The latest “Agricultural Prices” report from the USDA shows the first significant improvement in the milk-feed profitability ratio this year.

The preliminary milk-feed ratio for September was 1.86, up from August’s ratio of 1.68 and well above last year’s ratio of 1.59.

But it’s still below 2.0. The last time the USDA reported a milk-feed ratio above 2.0 was in early 2011.

The all-milk price used in calculating the ratio increased by 30 cents this month, climbing from $19.50 per hundredweight in August to $19.80 per hundredweight in September.

Meanwhile, prices for corn, soybeans and alfalfa hay dropped. Corn prices dipped by nearly one dollar to $5.28 per bushel while soybeans tumbled 30 cents lower to $13.80 per bushel. Alfalfa hay dropped from $200 per ton in August to $196 per ton in September.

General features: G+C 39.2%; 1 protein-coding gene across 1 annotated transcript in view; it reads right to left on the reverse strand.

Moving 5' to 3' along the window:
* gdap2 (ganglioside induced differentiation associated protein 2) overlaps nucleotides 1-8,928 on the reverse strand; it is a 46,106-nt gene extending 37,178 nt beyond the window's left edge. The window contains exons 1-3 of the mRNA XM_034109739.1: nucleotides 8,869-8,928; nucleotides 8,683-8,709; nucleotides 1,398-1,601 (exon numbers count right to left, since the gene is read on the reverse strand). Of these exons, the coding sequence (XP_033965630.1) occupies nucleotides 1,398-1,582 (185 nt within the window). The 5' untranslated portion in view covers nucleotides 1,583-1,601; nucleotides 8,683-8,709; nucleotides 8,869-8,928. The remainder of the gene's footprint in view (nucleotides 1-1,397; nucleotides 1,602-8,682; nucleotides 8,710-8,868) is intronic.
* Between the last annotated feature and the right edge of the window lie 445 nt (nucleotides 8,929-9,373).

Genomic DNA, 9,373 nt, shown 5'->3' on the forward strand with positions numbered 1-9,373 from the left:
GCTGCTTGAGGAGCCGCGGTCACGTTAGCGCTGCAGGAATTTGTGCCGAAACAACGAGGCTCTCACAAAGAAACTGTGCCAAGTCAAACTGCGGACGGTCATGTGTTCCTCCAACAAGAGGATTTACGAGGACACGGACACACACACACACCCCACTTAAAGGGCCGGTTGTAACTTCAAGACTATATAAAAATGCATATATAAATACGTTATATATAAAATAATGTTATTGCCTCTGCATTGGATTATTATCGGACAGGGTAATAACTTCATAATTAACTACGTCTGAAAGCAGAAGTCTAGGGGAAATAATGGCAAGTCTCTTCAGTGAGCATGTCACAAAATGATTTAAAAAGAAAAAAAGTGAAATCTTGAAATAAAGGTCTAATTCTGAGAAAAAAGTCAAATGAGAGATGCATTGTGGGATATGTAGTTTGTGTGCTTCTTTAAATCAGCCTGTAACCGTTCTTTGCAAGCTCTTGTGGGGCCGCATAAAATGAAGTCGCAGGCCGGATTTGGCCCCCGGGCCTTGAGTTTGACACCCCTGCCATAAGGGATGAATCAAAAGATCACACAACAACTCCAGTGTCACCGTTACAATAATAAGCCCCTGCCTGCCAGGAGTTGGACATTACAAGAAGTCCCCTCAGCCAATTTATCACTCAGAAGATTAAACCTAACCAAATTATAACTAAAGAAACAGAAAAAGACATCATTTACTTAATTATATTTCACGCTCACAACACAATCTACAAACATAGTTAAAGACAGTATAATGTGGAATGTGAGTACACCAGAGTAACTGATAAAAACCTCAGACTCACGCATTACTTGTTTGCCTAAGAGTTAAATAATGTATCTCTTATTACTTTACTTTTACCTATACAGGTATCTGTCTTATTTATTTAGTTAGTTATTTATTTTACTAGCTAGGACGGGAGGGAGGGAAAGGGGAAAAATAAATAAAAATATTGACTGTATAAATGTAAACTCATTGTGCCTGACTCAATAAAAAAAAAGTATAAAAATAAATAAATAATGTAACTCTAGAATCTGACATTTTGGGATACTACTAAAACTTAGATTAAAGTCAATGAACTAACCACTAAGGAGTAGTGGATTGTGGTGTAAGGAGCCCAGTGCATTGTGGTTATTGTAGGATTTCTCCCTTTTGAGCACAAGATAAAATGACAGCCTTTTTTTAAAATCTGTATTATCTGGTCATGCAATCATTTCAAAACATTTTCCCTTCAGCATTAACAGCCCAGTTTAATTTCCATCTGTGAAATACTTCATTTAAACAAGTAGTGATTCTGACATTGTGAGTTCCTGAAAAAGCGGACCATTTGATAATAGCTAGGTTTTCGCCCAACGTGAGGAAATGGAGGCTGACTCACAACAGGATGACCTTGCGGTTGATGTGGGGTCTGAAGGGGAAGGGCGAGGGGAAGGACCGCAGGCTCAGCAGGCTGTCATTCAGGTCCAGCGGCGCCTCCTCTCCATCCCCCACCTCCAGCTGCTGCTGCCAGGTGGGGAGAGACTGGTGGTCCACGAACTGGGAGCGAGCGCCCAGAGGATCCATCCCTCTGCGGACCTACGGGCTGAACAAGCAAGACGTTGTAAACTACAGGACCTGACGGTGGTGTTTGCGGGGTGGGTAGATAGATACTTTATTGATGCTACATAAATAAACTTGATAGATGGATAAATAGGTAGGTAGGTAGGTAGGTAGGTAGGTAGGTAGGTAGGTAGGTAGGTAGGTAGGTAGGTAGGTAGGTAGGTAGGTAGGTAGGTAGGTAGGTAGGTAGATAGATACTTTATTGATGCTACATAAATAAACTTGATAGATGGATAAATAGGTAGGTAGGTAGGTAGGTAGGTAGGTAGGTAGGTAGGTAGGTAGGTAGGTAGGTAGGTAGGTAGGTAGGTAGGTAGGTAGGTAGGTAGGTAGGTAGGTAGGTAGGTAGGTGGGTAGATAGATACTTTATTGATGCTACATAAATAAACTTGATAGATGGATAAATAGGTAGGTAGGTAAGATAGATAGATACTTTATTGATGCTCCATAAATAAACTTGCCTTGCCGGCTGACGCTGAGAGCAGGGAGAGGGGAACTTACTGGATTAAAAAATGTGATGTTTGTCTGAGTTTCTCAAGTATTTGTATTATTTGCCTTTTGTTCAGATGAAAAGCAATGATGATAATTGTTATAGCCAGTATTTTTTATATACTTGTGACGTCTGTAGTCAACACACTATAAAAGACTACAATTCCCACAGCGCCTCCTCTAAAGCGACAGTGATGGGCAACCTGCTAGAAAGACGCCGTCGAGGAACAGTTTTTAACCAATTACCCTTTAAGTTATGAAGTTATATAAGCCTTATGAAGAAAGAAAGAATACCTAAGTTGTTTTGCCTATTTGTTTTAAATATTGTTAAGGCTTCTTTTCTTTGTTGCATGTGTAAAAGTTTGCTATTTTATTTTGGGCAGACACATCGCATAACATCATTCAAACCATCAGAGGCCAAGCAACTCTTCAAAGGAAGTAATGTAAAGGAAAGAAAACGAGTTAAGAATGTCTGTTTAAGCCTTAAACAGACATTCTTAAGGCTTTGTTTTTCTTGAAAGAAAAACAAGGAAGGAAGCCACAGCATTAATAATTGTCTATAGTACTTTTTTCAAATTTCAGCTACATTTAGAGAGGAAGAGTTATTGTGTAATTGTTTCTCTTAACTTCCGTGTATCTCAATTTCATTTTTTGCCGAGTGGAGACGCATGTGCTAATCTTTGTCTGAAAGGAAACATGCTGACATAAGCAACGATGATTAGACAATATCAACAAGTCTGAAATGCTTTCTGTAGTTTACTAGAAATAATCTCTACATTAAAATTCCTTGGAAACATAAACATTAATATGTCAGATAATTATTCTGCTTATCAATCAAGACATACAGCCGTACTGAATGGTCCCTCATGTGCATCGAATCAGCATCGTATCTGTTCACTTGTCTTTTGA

Read more about the milk-feed ratio on page 51 of the report.

The milk-feed ratio is a rough measure of dairy profitability. It represents the pounds of 16-percent mixed dairy feed equal in value to 1 pound of whole milk. Therefore, with a 1.69 ratio in August, a dairy producer could buy 1.69 pounds of feed for every 1 pound of milk sold.

Some people question how valid the USDA’s milk-feed ratio is. See this story. But the USDA has been using the same formula for years, comparing the same commodities. Therefore, it can serve as a relative measure for comparing different points in time.